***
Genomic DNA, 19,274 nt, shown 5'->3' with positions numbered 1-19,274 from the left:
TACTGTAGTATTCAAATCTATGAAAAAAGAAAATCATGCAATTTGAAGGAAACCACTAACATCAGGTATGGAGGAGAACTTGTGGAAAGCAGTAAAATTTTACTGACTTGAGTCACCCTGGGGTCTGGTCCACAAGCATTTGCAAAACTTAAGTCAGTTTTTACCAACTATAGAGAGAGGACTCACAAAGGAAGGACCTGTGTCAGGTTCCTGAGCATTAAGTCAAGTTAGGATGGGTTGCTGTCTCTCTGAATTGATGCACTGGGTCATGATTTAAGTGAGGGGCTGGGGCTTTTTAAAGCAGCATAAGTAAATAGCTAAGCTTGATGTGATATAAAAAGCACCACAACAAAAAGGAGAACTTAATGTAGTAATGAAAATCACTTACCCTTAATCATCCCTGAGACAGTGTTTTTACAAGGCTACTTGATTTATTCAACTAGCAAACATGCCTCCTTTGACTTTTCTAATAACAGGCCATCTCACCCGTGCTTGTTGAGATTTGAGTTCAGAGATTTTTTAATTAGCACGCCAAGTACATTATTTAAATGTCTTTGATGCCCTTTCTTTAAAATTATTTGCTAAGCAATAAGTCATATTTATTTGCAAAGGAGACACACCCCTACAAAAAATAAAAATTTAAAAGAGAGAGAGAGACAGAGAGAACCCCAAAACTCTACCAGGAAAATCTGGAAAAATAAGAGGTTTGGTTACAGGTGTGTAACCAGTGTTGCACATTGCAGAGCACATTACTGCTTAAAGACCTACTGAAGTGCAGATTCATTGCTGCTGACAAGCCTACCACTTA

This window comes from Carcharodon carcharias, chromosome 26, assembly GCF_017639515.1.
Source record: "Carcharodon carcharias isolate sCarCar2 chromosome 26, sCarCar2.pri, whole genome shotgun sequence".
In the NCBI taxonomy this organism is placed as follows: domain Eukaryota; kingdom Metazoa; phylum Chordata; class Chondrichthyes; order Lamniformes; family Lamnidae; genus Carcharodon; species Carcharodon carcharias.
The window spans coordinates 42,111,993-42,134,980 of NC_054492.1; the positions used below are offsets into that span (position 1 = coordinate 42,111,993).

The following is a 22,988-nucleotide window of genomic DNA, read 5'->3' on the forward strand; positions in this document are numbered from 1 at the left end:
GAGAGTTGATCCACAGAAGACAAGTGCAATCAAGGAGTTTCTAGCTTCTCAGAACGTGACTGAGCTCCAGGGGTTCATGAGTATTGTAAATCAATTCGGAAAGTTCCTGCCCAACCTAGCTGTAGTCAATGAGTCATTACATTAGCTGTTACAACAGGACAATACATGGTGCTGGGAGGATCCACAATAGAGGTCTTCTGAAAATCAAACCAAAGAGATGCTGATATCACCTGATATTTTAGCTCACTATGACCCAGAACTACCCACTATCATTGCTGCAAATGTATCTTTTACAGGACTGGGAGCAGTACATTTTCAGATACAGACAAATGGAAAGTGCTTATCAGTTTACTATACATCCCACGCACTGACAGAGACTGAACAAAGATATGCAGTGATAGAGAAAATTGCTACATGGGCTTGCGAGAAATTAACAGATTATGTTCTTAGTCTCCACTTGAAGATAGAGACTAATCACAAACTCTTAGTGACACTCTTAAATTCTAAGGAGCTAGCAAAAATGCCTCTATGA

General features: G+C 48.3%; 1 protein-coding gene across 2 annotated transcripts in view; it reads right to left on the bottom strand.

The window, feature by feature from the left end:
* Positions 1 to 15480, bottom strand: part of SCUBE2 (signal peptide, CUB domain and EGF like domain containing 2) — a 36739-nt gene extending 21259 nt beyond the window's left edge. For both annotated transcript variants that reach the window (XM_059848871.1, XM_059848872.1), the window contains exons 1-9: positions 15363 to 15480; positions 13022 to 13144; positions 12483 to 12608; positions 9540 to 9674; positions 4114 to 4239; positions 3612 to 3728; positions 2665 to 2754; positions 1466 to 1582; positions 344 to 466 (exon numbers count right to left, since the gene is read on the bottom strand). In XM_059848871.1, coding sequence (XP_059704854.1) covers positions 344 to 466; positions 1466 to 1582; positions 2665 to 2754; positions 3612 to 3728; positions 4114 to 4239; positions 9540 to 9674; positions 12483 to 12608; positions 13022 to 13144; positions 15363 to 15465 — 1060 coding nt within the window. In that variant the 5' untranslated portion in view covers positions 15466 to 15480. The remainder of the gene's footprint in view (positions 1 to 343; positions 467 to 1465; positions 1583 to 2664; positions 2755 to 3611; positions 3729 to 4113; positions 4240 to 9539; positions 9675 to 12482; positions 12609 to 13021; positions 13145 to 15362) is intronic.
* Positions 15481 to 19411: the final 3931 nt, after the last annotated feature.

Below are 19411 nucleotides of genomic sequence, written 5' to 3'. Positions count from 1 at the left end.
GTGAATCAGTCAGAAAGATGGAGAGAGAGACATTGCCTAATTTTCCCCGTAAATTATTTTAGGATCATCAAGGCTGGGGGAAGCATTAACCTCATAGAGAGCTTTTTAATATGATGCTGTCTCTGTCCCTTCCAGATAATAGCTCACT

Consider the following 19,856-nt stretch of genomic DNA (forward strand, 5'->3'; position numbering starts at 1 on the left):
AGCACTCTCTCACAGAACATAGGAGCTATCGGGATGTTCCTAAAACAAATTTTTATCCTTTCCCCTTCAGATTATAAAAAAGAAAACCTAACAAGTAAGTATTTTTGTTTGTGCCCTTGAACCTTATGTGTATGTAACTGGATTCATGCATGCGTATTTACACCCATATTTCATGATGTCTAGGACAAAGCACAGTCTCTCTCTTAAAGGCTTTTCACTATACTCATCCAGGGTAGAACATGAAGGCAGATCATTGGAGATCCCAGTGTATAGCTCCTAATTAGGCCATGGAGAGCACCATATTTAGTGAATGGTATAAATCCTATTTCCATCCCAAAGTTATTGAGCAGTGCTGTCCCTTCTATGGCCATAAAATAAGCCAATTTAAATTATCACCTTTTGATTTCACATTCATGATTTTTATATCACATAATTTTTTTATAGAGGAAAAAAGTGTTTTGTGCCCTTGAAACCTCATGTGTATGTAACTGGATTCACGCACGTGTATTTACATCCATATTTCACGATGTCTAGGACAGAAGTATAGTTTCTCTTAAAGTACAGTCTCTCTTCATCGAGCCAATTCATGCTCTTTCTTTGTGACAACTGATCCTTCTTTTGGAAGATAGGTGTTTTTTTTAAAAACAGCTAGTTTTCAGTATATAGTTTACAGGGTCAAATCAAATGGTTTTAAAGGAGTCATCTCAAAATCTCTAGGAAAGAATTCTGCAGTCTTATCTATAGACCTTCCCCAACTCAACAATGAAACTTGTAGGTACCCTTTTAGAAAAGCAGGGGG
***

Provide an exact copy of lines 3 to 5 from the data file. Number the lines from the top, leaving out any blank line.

This window comes from Carcharodon carcharias, chromosome 26, assembly GCF_017639515.1.
Source record: "Carcharodon carcharias isolate sCarCar2 chromosome 26, sCarCar2.pri, whole genome shotgun sequence".
In the NCBI taxonomy this organism is placed as follows: domain Eukaryota; kingdom Metazoa; phylum Chordata; class Chondrichthyes; order Lamniformes; family Lamnidae; genus Carcharodon; species Carcharodon carcharias.